We want to ask questions that don’t have predetermined answers.

We want churches that emphasize an allegiance to the kingdom of God over an allegiance to a single political party or a single nation.


You can’t hand us a latte and then go about business as usual and expect us to stick around. We’re not leaving the church because we don’t find the cool factor there; we’re leaving the church because we don’t find Jesus there.

Of the Revisionists however, Stetzer notes, "Most of the harsh critique is reserved for this group. I noted that some in this group have certainly abandoned evangelicalism." (which is certainly true as many migrate to non-evangelical churches) He goes on to state,

For this group, both methodology and theology may be re-visioned. My concerns include that some might dispense with the substituionary atonement, the reality of hell, views of gender, and the very nature of the Gospel. It is at this point that many believe the move is similar to the mainline denominations years before, and I agree.

And indeed, many have criticized Rob Bell, Brian McLaren and Tony Campolo of being proponents of Unlimited Atonement (though all of them deny this).

Even within the most progressive/liberal wing of the Emergent Church, you get the sense that they are not looking to revise the fundamentals of theology, but instead are looking to re-vision how we pursue Christ. Evans describes her personal transition this way,

I went from having a long list of fundamentals (young earth creationism, biblical inerrancy, religious exclusivism, conservativism, etc.) to having a short list of fundamentals (love God, love people, affirm the creeds).

And Nadia Bolz-Weber has stated in interviews

I’m this really orthodox Lutheran theologian. I’m not this liberal that’s just quoting Thich Nhat Hanh in her sermons and saying every religion’s the same, and yet I’m very socially progressive.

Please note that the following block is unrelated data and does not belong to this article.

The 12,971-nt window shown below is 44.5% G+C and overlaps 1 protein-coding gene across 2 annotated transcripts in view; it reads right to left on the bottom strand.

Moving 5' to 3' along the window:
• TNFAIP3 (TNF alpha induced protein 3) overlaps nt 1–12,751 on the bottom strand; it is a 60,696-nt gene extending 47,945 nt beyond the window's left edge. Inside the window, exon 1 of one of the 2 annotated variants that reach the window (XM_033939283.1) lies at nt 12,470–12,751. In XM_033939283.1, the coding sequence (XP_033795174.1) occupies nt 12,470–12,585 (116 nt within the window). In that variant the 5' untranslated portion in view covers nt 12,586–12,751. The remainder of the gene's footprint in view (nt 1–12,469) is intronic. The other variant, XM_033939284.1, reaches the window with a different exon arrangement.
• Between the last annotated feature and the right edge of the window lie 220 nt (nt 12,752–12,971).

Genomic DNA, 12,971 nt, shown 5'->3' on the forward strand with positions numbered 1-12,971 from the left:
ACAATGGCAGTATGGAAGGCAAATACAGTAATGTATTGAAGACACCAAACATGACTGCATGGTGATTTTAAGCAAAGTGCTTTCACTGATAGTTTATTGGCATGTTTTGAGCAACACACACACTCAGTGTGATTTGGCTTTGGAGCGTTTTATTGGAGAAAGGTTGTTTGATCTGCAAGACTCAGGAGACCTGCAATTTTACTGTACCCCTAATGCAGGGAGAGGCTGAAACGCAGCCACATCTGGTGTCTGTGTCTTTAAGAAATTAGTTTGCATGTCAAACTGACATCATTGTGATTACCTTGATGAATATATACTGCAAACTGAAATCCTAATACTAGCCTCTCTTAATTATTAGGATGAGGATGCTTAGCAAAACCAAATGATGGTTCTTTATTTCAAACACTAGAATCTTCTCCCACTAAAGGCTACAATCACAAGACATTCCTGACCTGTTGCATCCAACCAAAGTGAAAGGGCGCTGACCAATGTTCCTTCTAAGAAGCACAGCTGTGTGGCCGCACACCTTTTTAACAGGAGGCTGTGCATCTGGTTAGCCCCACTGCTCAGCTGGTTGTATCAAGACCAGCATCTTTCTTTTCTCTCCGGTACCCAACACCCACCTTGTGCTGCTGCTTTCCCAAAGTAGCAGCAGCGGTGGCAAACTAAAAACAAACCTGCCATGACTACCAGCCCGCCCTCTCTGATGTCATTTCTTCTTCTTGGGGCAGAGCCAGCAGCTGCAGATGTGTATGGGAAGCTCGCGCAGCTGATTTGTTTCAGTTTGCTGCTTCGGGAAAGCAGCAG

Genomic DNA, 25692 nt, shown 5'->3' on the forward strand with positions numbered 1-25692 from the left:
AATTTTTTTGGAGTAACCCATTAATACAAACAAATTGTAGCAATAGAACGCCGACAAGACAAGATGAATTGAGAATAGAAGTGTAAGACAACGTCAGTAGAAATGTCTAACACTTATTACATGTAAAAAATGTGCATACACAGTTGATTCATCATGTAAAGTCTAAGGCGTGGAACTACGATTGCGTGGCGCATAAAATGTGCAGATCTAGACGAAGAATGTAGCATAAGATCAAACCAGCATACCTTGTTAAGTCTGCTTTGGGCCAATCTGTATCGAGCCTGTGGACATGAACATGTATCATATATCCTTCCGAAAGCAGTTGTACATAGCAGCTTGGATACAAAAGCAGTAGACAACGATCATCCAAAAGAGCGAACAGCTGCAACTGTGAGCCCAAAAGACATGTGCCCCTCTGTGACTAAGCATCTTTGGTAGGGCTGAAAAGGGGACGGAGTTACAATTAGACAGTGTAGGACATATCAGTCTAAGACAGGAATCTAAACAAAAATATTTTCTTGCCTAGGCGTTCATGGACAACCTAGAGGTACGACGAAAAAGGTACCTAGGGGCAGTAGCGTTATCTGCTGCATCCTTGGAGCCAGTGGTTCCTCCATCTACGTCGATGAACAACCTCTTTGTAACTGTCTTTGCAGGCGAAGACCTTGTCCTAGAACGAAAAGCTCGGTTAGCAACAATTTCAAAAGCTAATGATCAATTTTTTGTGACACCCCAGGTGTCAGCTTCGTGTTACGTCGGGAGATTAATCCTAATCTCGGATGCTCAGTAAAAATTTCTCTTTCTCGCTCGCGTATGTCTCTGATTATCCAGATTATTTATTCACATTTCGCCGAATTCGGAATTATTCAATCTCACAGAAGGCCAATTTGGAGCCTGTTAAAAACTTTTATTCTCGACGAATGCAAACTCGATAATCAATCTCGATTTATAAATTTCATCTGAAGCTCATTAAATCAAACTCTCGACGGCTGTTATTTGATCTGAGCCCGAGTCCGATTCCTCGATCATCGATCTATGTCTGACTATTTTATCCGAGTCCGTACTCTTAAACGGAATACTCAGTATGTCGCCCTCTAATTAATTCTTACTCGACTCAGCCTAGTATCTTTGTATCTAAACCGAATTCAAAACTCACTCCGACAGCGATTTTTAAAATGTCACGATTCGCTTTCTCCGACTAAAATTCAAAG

[Elsewhere Stetzer has noted] that when examining the Emergent Church,

analysis is, well, rather challenging since there is such a broad diversity among those who call themselves emerging, from inerrantist evangelicals to mainline liberals, and everything in between.

This is not because Emergents are trying "to avoid any straight, direct answers" or are attempting to be cagey, but because the Emergent Church is fundamentally inclusive of all denominations and flavors of Believers and embraces the diversity of perspective within the church. The focus is more basic and fundamental than that. As Evans noted, our experiences of the Gospel are more important than our dogmas. Truth and meaning are experienced because the Good News of Christ is the Truth and the Gospel can only be experienced, not just objectively known. While Absolute truth obviously exists, we are fallen creatures who are imperfectly able to perceive perfect truth. Instead of choosing to let that that fracture the community of believers into denominations over dogmas that have little bearing on the actual Good News of Christ, the Emergent church instead chooses to create a space for a wide range of beliefs where community members can discuss theology and yet still disagree, love one another and hopefully experience and live out the Gospel in their lives.


Is it a catch-all for certain points of view?

No, it is a para-denominational movement which transcends most viewpoints.

Are there people out there that actively identify themselves as 'Emergent'?